One of the reasons why I bought—and brought with me this Summer to Barcelona to read—The Idiot, was because it was written by Elif Batuman, a staff writer at The New Yorker whose articles had made quite an impression on me, especially The head scarf, modern Turkey, and me. Batuman happens to be Turkish-American and I was curious about her writing in fiction. I chose to read the book at this point in time because I badly needed to read a fiction novel to remind myself that I am finally on vacation and away from what was happening in the U.S., and Turkey, and the sadness and devastation I felt about my father’s health. While on one hand I kind of was not crazy about the book’s title, The Idiot, I was intrigued by it because it reminded me of Dostoyevsky and I thought it would have something to do along the lines of Russian literature. I was not completely wrong, and I had a really good time reading it. I can’t say I understand the characters that well, or rather, I should say why they act the way that they do, but then what is the purpose of the novel, or any novel, really?
The book is a narrative by the protagonist Selin, who just like Elif Batuman herself, is born and raised in the U.S., to her Turkish parents who are both doctors. The book’s first part is about her freshman year at Harvard: Her roommates, her classes, the friendships she makes and a love she develops to a senior who is a Mathematics major. She always points out a comparative way of seeing and thinking as she encounters people of different cultures: With her Serbian friend Svetlana, the Hungarian love interest Ivan, her class in Beginning Russian, a freshman seminar on film where they watch foreign films, her experience in teaching English as a Second Language and even math, and her own thoughts and observations from her family’s Turkish background. I loved it. (It could be because I have always had quite an international and multi-lingual life). Also, the book takes place when e-mail first started, which is how her relationship, which is a really weird one in my opinion, with the Hungarian senior develops.
In any case I immediately was reminded of my college days, of dorm life, of writing diaries, of thinking, of debating. Last year around this time I had watched the movie “Barry” on Netflix, and was then also reminded of how college was, how we would get into these philosophical discussions, hours-long discourses about everything. Later in the Summer I had come across my diaries from those years and I was impressed by the stuff I wrote back then: Deep, thoughtful, norm-challenging, written in sentences as long as paragraphs. It should have occurred to anyone that I could not have continued studying Economics, my major when I started college right out of high school and that I would, as I did, keep studying a little bit of everything and then take years to decide on a major and eventually graduate.
I don’t know if somebody who hasn’t been to college would like the book, or if they haven’t lived in a dorm, or if they haven’t lived through the insecurity one might feel as you move to a new city, new school, new everything. While Selin is very different than me in certain aspects—she seems to be outwardly shy for example whereas I who occasionally does have episodes of shyness experience them inwardly and overcome them by brashness, by asking questions, and Selin has a problem with asking questions—I liked her immensely.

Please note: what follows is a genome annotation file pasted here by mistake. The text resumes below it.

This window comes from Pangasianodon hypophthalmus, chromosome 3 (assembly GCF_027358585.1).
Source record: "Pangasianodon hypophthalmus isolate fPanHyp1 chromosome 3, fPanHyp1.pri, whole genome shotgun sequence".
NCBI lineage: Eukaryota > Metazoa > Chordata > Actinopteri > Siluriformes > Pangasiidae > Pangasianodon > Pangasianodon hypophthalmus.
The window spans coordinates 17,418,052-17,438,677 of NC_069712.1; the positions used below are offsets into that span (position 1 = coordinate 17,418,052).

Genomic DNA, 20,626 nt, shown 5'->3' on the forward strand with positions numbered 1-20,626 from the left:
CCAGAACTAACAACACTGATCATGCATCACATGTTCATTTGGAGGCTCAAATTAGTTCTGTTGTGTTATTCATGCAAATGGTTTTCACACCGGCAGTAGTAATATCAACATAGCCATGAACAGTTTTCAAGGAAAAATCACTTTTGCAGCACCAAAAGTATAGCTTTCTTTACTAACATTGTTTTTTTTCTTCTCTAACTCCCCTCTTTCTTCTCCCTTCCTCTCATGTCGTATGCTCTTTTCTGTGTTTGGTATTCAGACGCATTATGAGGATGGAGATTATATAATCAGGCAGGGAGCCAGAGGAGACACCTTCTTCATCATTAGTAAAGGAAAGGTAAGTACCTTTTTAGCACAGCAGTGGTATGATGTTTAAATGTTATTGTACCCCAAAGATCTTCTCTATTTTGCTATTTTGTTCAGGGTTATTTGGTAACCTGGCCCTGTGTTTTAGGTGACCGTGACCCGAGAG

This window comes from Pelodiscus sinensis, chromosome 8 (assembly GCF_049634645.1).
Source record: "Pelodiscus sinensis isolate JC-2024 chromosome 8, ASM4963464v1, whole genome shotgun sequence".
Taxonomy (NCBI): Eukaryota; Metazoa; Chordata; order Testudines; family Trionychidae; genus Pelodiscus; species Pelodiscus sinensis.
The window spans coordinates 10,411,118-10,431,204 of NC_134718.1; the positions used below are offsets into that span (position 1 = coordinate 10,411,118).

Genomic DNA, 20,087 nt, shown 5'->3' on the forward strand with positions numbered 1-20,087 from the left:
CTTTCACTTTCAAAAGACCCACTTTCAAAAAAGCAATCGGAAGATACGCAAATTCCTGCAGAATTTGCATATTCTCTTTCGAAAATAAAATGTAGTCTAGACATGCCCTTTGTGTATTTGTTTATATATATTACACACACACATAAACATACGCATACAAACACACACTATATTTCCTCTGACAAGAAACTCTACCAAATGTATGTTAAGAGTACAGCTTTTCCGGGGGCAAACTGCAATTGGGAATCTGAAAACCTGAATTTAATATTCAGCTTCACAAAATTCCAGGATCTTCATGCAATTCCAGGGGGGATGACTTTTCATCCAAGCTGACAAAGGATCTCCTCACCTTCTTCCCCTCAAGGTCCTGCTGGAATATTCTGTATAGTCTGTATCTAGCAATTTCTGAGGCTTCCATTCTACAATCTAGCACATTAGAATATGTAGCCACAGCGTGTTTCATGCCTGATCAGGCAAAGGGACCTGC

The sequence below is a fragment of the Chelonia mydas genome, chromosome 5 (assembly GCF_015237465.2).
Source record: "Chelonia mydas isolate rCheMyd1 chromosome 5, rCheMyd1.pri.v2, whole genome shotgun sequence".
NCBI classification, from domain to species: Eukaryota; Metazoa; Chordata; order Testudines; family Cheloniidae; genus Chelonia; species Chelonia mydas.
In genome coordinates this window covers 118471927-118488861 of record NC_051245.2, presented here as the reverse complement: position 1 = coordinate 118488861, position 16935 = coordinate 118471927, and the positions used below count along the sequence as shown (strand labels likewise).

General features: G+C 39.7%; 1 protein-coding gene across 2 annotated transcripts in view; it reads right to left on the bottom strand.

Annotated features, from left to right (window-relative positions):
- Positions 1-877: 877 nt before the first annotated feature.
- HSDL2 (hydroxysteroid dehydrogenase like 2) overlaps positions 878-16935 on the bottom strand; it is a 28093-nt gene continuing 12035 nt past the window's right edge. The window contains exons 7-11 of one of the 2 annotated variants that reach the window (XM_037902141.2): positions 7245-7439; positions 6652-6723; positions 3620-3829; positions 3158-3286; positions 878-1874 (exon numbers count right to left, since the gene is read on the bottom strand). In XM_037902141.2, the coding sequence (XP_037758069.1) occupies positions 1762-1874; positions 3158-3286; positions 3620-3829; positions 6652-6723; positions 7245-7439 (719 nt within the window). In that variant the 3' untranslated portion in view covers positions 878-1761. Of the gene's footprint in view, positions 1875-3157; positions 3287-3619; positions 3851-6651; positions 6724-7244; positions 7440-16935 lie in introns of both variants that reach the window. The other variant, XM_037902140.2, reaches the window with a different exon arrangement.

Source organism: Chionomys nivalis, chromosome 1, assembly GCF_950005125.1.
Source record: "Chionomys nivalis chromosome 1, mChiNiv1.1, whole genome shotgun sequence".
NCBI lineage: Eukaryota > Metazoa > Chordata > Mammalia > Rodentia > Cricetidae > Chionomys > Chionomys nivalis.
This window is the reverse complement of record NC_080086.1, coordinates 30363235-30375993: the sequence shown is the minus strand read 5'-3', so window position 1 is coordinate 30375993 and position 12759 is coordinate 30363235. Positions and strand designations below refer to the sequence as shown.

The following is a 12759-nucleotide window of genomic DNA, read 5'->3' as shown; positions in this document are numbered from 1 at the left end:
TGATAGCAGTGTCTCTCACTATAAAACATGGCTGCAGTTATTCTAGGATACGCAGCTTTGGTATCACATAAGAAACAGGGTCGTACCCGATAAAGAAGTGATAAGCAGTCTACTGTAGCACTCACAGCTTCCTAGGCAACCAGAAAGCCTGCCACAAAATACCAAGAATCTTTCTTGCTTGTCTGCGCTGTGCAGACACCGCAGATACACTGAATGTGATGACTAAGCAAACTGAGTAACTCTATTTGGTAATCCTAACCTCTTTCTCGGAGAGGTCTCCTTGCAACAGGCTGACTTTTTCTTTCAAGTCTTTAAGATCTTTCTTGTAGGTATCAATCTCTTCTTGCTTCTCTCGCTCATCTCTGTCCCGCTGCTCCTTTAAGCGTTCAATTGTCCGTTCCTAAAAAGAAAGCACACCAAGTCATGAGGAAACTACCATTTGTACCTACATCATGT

Fun facts: Some occasions in the book have in fact happened to me. For example, Selin sees the Red Cross truck and donates blood. I remember one day in February in my junior year seeing the Red Cross truck myself on campus and since I was in a happy mood with nothing to do went ahead and donate blood. What I had found out was that it wasn’t that easy. I had to provide so much information about myself and answer so many questions: “Was I sexually active”? For women, “Have I ever had sex with a man who had sex with a man?” Questions Selin is also asked in the book when she donates blood. I remember seeing the question for men was “Have you ever had sex with a man?” and finding these questions too much and wanting to leave but couldn't because of shyness. Then, the question was asked to me—as it is to Selin—to list all the countries I had traveled to, which I did. Now in the book, Selin is shown a map. Back in my time there wasn’t one. I just had to write the names of countries. I had to provide my phone number in the end. Now this was before cell phones and I was living alone in my one-bedroom apartment close to campus. I asked the nurse before leaving why my number was needed and if I would be contacted for any reason and she said that I would only be contacted if I was HIV positive or something.
Now the next day, I remember this so well, was my birthday. It was a beautiful, sunny February day in Atlanta. I came home and saw that the answering machine was blinking. I also had this Caller ID I'd bought from Radio Shack that was separate apparatus, where on the screen you could see whose name the phone was registered to, and it said “American Red Cross”. I think a part of me died at that moment. As I was contemplating ways of committing suicide to avoid my parents any more disappointment I played the message on the machine. It was Cindy from the American Red Cross who wanted to talk to me. She said, “Please call me at my number the soonest possible”. I must have held my breath until I called and surprisingly Cindy answered, and I said, “Cindy? Hi! Look, it is my birthday, and I was told when I donated blood yesterday that only if I had HIV I would be contacted, and I need to know this: Do I have HIV, or AIDS?’ To which she said “No, relax” and I let out a huge sigh of relief. Turns out one of the countries I had visited was Turkey and that in the southern part of it cases of malaria still existed, so Cindy’s question was, had I been to Southern Turkey? I said, “Cindy, I have only been to Istanbul and Ankara, they are the largest cities in the country. And you know what, if you are in any doubt don’t use my blood. At this point I don’t really care. I feel like I am re-born”. Reading Selin’s experience, I am assuming after this telephone call of mine that they must have decided on putting a map with the Southern part of Turkey highlighted as well as other parts of the world, that Selin sees on the Red Cross truck.